To this it is objected, that the term, create, does not always suppose the persons or things said to be created, to be wholly passive, or the power to be so great as we pretend; for God is said to create and form the church of the Jews, (Isa. 43:1), which must be understood of their stipulating with God, as well as of his engagements to them; in which their covenanting with him they were active. To this we answer, It is certain, whether the phrase is to be understood in a natural or political sense, it stands connected with two other instances of God’s goodness, (viz. redeeming them, and calling them by their name) in which they had no concern but what was purely passive: and, if we consider how often God upbraids that people with their breach of covenant, it will not so well agree with the design of the place, which is evidently their encouragement, that this circumstance should be introduced, which must necessarily affect them with shame and fear. I cannot but think there was so much sovereignty in God’s choosing Abraham, and so much power in his raising his family, from so small a beginning, to be so great a people, as might abundantly justify the prophet in the use of the terms create and form, without having any regard to their promissory or covenant engagements.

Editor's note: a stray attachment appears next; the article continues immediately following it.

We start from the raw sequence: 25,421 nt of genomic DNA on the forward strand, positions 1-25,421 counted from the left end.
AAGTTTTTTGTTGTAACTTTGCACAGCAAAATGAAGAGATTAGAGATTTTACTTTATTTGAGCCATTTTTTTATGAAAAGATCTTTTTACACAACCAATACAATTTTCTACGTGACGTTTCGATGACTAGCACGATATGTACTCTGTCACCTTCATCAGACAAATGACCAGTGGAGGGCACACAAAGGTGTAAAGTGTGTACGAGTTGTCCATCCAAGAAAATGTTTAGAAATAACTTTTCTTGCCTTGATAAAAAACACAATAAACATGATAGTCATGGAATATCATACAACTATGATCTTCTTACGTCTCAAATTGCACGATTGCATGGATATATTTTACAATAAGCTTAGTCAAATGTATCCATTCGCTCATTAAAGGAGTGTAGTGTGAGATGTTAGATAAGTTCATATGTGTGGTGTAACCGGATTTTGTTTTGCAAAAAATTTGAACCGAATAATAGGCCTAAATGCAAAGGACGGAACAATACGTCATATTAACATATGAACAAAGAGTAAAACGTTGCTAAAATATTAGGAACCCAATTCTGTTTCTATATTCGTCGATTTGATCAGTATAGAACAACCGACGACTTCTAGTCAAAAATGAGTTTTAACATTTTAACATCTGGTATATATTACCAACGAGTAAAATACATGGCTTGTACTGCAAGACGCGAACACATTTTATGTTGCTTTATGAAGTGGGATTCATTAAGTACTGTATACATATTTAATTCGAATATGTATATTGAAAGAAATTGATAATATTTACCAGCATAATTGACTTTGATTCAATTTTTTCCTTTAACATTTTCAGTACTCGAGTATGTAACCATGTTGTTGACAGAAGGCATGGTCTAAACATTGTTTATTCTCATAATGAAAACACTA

It is further objected, against this argument, that God is said to create that which he brings into a new and better state: thus David prays, Create in me a clean heart, (Ps. 51:10), and God is said to create new heavens, and a new earth, and to create Jerusalem a rejoicing, (Isa. 65:17, 19). As to the case of David, it is plain, his fall had so far convinced him of the plague of his own heart that he despairs of healing it himself, and therefore cries to God, Create in me a clean heart. It might be a doubt with him; very probably, after so dreadful a backsliding, whether he had ever been truly converted; and if so much power, as would justify the expression, was necessary for his recovery, we may easily conclude what is needful for the renewing of a sinner, wholly dead in trespasses and sins. As for the other passage mentioned, what difficulty soever may attend settling the exact meaning of it, the following expressions in the chapter, abundantly warrant the use of the metaphor; for, according to the prophet, “There is then to be no more an infant of days, nor an old man that hath not filled his days, for the child shall die an hundred years old; the wolf and the lamb are to feed together, and the lion to eat straw like a bullock;” events altogether supernatural and miraculous. As to the Greek fathers speaking of the new creature as a change for the better only, if it should be allowed that this is their sentiment, I do not see how it affects the argument; for the question is not, whether the change is for the better, but what power is necessary to it, and to whom it is to be referred, to God or the creature.